Contrary to popular belief, turbulence is not an air gap but an irregular movement of the atmosphere. The irregularities that occur in the normal airflow in the atmosphere are called turbulence. Turbulence occurs when invisible airwaves moving at a certain speed encounter another air mass moving at a different speed.
As the planes pass through turbulence, they shake, move up and down, deviates from their course, accelerates or slow down according to the intensity of the turbulence. Turbulence can cause structural damage to the aircraft. It can also cause an aircraft engine stall, although less common. May cause harm to passengers and crew.
Classification of Turbulence
1-Thermal (Convective) Turbulence
Thermal or Convective turbulence occurs as a result of the heating of the air parcel from the bottom. Localized convective currents occur as a result of the warming of the ground surface or the movement of cold air over the hot ground surface. Convective currents are called the locally vertical downward and upward movements of the air in certain regions. These convective currents also cause thermal turbulence.
2- Mechanical Turbulence
Mechanical turbulence is the name given to turbulence that occurs when the wind is forced to flow over or around a natural or man-made obstacle. Buildings, trees, cliffs, and large uneven terrain block the direction of the wind and prevent the wind from flowing smoothly. Mechanical turbulence depends on the speed of the wind and the roughness of the obstacles. As the wind speed increases, the turbulence intensity increases. Similarly, the greater the roughness of the obstacle, the greater the intensity of the turbulence.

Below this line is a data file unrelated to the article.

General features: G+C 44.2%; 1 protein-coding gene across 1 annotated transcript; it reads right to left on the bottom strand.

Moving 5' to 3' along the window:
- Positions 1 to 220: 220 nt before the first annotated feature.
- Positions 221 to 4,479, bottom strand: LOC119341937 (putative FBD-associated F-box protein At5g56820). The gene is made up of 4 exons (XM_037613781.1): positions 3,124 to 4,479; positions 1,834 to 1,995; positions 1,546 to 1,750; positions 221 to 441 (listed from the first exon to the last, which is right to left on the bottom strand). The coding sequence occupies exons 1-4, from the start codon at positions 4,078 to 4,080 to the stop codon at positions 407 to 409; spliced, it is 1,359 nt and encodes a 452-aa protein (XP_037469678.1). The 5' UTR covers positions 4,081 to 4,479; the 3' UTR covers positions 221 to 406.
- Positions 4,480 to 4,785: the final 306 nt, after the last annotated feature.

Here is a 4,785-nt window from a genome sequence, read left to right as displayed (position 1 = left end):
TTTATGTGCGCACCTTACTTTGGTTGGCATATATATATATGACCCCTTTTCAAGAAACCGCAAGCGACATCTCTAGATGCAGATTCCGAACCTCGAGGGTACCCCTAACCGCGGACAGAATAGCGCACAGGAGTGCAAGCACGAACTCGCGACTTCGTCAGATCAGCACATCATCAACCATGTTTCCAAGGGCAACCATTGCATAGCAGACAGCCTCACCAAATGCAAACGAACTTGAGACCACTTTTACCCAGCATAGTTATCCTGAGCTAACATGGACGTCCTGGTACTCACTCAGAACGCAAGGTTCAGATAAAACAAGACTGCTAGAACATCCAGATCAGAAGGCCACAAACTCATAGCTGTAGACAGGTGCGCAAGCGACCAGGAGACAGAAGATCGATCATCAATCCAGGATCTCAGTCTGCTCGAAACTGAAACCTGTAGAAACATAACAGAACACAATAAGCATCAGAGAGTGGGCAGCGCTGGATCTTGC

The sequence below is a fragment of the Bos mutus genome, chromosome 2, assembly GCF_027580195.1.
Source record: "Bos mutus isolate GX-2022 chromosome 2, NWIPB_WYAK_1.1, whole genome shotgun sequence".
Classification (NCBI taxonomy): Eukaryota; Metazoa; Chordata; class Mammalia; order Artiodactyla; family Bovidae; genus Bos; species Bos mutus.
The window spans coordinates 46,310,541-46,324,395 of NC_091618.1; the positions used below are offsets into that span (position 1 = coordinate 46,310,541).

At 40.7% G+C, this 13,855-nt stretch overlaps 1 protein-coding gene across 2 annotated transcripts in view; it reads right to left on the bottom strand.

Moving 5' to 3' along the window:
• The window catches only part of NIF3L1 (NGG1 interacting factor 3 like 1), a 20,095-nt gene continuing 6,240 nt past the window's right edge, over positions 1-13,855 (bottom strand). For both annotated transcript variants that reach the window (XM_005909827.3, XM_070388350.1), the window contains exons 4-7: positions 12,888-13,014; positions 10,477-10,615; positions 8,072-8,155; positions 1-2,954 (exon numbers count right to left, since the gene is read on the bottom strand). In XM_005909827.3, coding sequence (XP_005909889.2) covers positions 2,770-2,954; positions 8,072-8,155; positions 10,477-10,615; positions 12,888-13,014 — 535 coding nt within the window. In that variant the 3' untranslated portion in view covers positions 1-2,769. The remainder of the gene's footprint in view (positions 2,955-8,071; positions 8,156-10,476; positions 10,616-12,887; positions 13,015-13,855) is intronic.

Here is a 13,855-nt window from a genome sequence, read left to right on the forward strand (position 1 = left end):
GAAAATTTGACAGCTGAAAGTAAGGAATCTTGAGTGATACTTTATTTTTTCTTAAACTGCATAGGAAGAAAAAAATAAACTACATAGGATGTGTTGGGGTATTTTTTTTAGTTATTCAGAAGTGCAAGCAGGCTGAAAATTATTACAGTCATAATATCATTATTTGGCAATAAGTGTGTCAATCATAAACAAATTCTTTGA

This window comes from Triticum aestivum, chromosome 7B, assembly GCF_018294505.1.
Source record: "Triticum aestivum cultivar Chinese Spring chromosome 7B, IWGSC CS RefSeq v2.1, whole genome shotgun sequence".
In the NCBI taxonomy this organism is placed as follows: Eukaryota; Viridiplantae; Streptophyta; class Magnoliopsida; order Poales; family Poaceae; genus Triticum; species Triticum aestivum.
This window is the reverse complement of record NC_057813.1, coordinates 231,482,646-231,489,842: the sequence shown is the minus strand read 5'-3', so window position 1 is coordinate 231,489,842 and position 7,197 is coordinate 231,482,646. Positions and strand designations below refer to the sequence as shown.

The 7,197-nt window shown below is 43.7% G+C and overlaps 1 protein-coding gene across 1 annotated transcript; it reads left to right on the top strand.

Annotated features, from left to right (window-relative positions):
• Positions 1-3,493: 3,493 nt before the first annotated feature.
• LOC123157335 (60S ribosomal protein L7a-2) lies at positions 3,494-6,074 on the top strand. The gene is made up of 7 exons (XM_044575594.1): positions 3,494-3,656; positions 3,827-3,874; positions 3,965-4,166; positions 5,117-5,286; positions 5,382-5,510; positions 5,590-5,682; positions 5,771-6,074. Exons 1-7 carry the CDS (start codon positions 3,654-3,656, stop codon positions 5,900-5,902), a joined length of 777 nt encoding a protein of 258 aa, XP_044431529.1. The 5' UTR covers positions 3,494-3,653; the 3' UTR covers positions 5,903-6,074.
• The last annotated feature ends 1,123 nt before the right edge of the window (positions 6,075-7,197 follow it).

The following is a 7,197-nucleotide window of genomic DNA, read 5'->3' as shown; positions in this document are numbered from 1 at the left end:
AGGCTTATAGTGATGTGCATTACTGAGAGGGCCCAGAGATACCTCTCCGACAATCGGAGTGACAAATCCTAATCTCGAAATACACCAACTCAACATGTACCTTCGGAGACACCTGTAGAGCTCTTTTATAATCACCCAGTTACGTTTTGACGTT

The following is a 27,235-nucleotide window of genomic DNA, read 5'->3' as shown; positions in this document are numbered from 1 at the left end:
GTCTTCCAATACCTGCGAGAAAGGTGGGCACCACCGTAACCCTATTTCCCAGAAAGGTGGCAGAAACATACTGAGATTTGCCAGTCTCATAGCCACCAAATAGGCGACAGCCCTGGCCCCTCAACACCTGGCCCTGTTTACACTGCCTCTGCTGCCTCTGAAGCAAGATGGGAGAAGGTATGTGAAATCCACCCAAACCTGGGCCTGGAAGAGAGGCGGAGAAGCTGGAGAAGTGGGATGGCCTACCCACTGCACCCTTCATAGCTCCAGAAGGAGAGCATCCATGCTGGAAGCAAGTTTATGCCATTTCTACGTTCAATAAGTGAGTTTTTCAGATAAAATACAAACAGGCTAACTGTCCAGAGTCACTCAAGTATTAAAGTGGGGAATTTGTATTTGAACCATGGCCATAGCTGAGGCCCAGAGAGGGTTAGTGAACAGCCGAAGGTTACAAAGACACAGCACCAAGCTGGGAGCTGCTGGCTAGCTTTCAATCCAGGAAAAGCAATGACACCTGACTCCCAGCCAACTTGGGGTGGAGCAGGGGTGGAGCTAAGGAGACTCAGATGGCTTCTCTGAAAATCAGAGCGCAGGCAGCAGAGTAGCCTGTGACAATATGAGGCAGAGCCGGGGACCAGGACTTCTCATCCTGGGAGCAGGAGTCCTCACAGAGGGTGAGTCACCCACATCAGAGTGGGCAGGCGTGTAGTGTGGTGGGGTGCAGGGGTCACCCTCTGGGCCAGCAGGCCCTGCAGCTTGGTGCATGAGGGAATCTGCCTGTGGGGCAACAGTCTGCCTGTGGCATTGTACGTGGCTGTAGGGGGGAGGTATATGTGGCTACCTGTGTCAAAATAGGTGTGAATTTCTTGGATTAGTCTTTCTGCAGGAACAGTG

3- Wake Turbulence
When an airplane takes off, it gains speed by pushing a certain amount of air mass down. Thus, as the wings rise, they cause the air to swirl under the wings or swirl around the wingtips. Since the landing gear carries the entire weight of the aircraft, eddies do not form on the wingtips during landing. However, as soon as the pilot activates the aircraft’s control gear for landing, these vortices begin to form again. This turbulence created by planes in the layers of atmosphere they pass through is called Wake turbulence.
4- Clear Air Turbulence
CAT is defined as sudden severe turbulence that occurs in cloudless areas and causes aircraft to crash violently. This turbulence occurs in cirrus clouds, in and around standing lenticular clouds, and in some cases near thunderstorms. Mostly seen at high altitudes.
It can be defined as sudden changes in wind speed or direction, or both, between two specific points in the atmosphere. This change can be horizontal or vertical. This meteorological event; always poses a risk for flights in the areas where it occurs. Especially low-level shear (Low-Level Wind Shear) poses a danger to aircraft on landing, take-off, and along the runway. Shear occurring at these points; on the descent, energy gain or loss, sudden altitude changes, runway miss. During take-off, very sudden altitude changes can cause energy loss and take-off difficulties.